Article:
The San Francisco Giants lost three to the Dodgers, and the local Cassandras swung into action. They pointed a knowing finger at last year's record: 20-11 on the same date and an eventual fifth-place finish. Sports-writers even began questioning the tactics of Manager Alvin Dark, who removed Juan Marichal and replaced him with Stu Miller. When lefty-swinging John Roseboro worked the count to 2-0 against Miller, Dark brought in left-hander Billy O'Dell. Leo Durocher, temporarily managing the Dodgers (Walt Alston was thrown out for disputing a play), let Roseboro hit. Roseboro homered and the Dodgers won 8-7. All was normal with the Pittsburgh Pirates. Dick Stuart was griping because he was being platooned; Bob Friend wasn't getting any runs; ElRoy Face was saving games; and the club was winning the close ones. The youthful Cincinnati pitching staff was jittery. Jay Hook was out with mumps, and his teammates were examining each other for swollen necks. Still, there was fun for the Reds, who won four, lost two. When pinch hitter Jerry Lynch complained because he didn't play regularly, the clubhouse comics made a star of old chewing gum wrappers and glued it to his cap. With durable Del Crandall nursing a sore shoulder, the Milwaukee Braves brought hotshot catcher Joe Torre back from Louisville. "Get packed up," Torre's manager phoned him in the middle of the night. Manager Solly Hemus was in trouble as his St. Louis Cardinals floundered. Power hitters failed, runners made mistakes on the bases and reliefers stumbled, but Hemus wound up with a vote of confidence from Owner Gussie Busch. The Chicago Cubs beat the Cardinals twice in 1-0 games, the first on a misjudged pop-up by Daryl Spencer, the second on Ed Bouchee's first homer. Bouchee's hit stopped rumors of an impending shift of Ernie Banks to first base. Said Banks of the possible move: "This could get a man down spiritually." Robin Roberts of the Philadelphia Phillies lost another tough game (4-3 to the Pirates) and was fast being replaced by Art Mahaffey as the club's glamour boy and only box office draw.
Bracing for the flow of double-headers, the surprising Detroit Tigers displayed considerable pitching depth. Frank Lary won his 100th major league game, rookie Phil Regan was 4-0, sore-armed Paul Foytack pitched his first complete game in 13 months. The Tigers lost their first series of the season at Boston, but the creditable pitching of Don Mossi and Jim Bunning soothed the hurt. The Cleveland Indians fretted over the threatened retirement of Johnny Antonelli, but a pat on the back from GM Gabe Paul and a solid exhibition stint against Cincinnati brightened Antonelli's outlook. The Yankees tripped over their reputations as they lost twice to Washington and twice to Cleveland. In one inning against the Indians, Bill Skowron surrounded two pops, dropped them both; Clete Boyer let a ball slip off his glove; and Jim Coates took a leisurely wind-up as Vic Power stole home. Back at third base, Harmon Killebrew of the Minnesota Twins punched enough singles to go with his nine home runs and led the league with .363. Dan Dobbek's two homers (one a grand slam) and Camilo Pascual's two shutouts ("Everything she is O.K. now") gave the Twins a winning week. The Baltimore Orioles won twice on the slick relief pitching of Hoyt Wilhelm (1.46 ERA) and the hitting of Jim Gentile (see page 53). The Washington Senators won five in a row (longest for a Washington team since the old Senators did it in 1954) on tight pitching (league-leading 3.32 ERA) and crisp fielding. The Kansas City Athletics beat the Los Angeles Angels twice, with Manager Joe Gordon calling the shots from the press box. When Gordon went back to the bench he said: "I wanted to retire as the only undefeated press box manager in history." Quipped GM Frank Lane (whose idea it was): "I've been managing from up there for years." Batting champion Pete Runnels came off the bench and Jackie Jensen came out of his slump as the Boston Red Sox won three out of five. Ryne Duren of the Angels struck out four men in one inning (Roy Sievers was safe when Catcher Del Rice missed his third strike) but was clobbered between strikeouts as the Angels lost their seventh straight. The next day Duren relieved again, saved both ends of a double-header against the Chicago White Sox. Said Manager Al Lopez of the White Sox: "It wasn't Duren. We just weren't hitting."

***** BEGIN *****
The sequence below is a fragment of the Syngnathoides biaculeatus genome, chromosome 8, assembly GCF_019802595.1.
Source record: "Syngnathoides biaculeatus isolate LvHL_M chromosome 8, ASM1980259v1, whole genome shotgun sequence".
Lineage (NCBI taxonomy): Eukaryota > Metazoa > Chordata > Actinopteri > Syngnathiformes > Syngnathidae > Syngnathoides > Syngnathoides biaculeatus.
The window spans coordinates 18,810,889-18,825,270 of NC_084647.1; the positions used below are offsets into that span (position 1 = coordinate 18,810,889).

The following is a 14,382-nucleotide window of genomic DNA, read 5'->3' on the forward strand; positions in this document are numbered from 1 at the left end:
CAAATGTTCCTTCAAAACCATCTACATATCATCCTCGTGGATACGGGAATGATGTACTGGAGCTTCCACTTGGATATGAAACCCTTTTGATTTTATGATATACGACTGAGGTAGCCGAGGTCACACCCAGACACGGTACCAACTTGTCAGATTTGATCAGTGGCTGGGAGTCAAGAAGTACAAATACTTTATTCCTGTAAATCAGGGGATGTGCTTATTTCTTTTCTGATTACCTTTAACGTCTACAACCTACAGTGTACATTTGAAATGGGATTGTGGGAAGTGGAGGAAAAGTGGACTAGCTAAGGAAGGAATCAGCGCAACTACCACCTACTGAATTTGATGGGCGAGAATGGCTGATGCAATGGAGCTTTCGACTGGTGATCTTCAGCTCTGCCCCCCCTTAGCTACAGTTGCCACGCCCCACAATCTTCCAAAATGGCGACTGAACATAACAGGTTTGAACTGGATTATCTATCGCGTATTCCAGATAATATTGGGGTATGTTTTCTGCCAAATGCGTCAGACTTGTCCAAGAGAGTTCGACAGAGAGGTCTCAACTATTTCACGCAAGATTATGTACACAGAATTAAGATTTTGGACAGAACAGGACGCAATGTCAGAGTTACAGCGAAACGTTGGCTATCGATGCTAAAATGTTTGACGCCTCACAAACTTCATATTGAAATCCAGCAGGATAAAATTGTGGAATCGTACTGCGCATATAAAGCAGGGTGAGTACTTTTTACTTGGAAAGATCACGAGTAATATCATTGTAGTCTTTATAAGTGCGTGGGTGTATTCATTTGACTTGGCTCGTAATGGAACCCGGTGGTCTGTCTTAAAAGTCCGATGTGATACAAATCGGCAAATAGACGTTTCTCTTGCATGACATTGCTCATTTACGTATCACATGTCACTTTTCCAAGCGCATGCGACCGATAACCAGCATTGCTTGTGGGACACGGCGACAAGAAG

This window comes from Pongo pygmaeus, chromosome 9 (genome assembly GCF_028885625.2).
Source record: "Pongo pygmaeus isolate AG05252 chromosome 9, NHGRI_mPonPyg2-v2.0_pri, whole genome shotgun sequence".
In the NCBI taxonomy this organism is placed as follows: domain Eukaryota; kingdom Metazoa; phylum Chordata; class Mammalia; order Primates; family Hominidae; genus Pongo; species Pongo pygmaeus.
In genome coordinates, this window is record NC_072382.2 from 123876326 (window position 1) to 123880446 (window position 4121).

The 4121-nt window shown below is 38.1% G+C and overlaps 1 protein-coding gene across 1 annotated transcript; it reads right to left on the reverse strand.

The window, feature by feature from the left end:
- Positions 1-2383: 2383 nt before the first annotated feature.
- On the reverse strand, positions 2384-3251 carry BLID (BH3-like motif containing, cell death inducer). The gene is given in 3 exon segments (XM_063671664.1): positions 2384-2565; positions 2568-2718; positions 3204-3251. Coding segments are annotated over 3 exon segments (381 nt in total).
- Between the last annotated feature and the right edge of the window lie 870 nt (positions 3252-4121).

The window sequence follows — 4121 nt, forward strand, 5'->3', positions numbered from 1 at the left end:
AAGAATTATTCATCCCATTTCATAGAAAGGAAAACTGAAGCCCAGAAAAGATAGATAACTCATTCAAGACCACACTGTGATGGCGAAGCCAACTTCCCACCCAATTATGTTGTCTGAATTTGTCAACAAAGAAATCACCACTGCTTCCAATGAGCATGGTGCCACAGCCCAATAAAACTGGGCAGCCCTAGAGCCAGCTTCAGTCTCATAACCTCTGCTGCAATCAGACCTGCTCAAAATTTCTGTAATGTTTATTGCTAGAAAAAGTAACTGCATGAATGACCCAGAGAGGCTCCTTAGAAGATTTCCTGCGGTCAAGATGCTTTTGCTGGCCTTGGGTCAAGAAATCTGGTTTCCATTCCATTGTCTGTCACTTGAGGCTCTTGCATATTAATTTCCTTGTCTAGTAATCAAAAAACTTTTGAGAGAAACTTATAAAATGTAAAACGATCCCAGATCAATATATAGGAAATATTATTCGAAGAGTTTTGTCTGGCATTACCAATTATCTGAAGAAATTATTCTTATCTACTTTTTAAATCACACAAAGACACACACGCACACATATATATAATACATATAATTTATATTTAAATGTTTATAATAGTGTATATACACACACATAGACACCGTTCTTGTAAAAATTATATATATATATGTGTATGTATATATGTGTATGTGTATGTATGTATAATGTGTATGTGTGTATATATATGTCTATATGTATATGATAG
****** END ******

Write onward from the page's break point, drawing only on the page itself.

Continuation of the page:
Boxed statistics through Saturday, May 20
ROOKIE THIRD BASEMEN Jim Woods of the Phils and Gene Leek of the Angels provided new power. Woods hit first HR, Leek had two.